Saturday, May 2, 2015

Trying to find a happy medium

Over the past week, some of the statuses I've been posting have been getting feedback from multiple angles. I'm trying to put my thoughts together, to make sense of it all. Well, here goes...

Basically, all I'm trying to do is encourage people to focus on the positives. I made a status stating that I don't appreciate when parents say they hate autism. Now, before you jump down my throat, please listen. I know it can be hard. I get it. I also realize that my experience with autism is MY experience...everyone else's is going to be different. I have some challenges that others don't, and others have challenges that I don't.

My point was that, amidst the struggles, I want to advocate for my fellow autistics and help put things in a positive light. What's so wrong about that? It's a good thing to be optimistic. At the same time, I don't want to discount anyone's struggles. Again, I understand that it isn't all sunshine and rainbows. You may wish that your child can do things that they may not be able to. At the same time, remind yourself of the things they can do. They may not be able to marry and have children, or own a house. What if they don't want any of these things, anyway? They also may not have to worry about paying bills, running a household, or many of the responsibilities others deal with on a day to day basis. There are pros and cons to both sides.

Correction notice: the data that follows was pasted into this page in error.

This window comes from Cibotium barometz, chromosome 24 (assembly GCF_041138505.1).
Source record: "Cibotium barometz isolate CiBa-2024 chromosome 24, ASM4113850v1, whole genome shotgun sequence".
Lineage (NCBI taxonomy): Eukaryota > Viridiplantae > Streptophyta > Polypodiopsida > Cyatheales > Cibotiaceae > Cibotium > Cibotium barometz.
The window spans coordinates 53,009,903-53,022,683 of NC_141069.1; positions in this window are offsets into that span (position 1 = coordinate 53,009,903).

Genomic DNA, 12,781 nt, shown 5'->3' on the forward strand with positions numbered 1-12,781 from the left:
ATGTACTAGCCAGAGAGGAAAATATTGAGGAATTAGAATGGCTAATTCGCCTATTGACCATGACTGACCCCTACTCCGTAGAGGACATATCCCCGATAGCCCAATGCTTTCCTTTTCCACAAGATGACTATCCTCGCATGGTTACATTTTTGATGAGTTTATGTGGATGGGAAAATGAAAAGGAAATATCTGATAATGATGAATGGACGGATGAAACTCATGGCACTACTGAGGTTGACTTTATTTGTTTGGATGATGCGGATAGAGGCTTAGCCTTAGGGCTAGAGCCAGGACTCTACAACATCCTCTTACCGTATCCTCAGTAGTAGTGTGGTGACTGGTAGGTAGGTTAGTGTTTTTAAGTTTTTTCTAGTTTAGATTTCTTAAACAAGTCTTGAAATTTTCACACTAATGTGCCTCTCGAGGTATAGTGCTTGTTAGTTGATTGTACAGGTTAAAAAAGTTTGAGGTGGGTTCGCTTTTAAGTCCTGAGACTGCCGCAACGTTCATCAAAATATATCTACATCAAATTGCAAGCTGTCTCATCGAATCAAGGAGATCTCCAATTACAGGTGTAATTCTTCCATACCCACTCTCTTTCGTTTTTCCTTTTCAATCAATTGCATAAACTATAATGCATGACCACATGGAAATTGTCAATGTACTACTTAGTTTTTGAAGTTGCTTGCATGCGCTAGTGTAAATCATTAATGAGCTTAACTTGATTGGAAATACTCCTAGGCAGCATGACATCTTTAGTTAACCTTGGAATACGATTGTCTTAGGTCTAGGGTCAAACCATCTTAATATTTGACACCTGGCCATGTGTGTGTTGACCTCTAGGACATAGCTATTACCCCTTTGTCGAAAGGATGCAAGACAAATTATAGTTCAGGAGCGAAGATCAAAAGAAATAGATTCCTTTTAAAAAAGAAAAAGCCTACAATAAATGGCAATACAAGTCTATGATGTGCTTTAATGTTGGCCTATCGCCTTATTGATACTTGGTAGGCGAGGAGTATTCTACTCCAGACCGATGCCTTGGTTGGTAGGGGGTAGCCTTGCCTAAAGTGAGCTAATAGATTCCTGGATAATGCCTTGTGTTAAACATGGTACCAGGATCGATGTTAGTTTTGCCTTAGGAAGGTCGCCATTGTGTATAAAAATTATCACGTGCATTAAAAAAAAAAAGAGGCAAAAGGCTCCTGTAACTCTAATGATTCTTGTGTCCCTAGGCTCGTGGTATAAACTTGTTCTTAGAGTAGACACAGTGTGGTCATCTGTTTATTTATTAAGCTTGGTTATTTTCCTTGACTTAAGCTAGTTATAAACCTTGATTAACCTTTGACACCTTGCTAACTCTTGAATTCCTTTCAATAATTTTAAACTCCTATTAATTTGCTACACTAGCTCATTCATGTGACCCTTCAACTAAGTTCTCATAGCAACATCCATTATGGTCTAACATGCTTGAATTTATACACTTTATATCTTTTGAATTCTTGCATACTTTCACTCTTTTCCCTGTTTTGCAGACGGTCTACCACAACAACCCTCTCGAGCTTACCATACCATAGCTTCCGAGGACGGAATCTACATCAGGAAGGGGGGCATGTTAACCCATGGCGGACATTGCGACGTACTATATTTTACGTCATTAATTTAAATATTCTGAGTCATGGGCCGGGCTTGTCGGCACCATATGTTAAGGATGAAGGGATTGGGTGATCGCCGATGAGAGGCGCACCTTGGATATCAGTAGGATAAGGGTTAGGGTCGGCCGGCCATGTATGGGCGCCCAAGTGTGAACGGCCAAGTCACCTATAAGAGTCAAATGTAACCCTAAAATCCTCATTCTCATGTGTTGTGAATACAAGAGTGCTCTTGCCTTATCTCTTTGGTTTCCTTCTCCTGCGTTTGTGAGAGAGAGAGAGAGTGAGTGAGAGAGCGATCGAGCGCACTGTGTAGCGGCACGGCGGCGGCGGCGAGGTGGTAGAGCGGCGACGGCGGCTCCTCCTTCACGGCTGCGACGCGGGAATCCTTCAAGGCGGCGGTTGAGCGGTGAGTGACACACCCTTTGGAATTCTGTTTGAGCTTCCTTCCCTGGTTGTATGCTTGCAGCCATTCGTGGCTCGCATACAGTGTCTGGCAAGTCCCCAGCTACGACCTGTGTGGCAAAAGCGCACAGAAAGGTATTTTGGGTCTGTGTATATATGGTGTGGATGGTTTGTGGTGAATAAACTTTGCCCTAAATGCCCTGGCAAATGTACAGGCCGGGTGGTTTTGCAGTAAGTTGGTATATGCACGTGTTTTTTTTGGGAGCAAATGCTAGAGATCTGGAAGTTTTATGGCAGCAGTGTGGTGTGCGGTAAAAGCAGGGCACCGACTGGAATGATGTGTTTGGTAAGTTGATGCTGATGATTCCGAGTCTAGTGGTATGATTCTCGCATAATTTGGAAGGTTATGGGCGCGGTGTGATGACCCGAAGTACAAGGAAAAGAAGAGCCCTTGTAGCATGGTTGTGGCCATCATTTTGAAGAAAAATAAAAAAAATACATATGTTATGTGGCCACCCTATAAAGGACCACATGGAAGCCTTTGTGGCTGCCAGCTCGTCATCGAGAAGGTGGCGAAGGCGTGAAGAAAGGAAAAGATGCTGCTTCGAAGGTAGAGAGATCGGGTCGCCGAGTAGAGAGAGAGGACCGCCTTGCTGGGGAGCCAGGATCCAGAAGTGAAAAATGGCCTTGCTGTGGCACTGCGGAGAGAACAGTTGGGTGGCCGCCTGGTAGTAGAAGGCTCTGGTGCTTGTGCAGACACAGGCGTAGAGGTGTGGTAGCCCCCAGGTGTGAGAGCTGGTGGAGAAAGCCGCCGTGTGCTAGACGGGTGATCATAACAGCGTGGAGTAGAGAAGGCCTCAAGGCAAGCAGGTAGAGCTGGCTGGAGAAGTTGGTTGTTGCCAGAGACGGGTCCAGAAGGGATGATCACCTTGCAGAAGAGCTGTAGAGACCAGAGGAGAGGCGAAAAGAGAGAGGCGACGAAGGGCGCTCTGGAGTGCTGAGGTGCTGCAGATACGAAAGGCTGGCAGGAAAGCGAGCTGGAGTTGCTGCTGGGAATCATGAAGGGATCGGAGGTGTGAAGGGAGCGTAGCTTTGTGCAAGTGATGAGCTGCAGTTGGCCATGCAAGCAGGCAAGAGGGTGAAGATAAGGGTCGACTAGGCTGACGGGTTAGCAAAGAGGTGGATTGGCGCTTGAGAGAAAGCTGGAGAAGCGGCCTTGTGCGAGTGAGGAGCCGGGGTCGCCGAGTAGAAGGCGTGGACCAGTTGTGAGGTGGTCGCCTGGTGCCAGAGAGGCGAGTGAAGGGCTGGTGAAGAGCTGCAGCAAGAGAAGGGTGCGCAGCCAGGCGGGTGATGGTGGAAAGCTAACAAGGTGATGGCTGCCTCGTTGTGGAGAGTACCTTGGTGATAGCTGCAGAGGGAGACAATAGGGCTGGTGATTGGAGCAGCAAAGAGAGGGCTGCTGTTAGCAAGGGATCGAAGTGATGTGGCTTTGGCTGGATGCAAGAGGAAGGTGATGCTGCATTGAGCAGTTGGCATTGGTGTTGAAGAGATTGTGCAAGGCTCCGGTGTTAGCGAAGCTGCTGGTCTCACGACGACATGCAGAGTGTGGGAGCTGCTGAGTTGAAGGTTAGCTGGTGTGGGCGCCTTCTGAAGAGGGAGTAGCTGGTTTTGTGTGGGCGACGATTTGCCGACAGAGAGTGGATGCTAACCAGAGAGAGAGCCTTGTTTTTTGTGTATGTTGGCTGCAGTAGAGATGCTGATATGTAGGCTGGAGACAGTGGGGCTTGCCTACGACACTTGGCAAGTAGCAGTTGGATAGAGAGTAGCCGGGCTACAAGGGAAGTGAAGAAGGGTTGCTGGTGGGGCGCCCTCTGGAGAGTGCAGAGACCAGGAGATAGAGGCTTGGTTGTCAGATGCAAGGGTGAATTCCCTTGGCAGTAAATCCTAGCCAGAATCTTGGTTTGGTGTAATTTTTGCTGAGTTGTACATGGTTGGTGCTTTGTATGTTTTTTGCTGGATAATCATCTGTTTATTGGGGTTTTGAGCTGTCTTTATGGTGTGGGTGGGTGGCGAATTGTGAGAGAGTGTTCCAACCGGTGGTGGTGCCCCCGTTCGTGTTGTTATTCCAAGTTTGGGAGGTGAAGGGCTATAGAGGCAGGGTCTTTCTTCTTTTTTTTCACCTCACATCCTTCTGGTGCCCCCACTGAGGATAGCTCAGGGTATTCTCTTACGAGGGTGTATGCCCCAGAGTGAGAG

I can see why some people become frustrated with the cons. It can't be easy all of the time, for both the spectrumite or the parents. At the same time, all life experiences are valid. Just because one may not be able to do A, B or C doesn't mean that they're not happy! They live life in their own special way. Remember this, too...never say never! Before you start grieving for the things professionals say your child will never do, give them a chance to prove you wrong! Doctor's don't have crystal balls. The only way you can see what a child will or will not be able to do is to see for yourself, when the time comes. Always presume competence! :)

I hope this outs things into a better light. I want to end the battles, and try to look at things from both sides of the fence, all while being an advocate. This is only my opinion. I respect that others may see things from a different point of view. That's ok. For example, I have no way of seeing things from the perspective of a parent, because I've never been one. I can only give my own autistic, firsthand experience. Thank you for taking the time to read this :)

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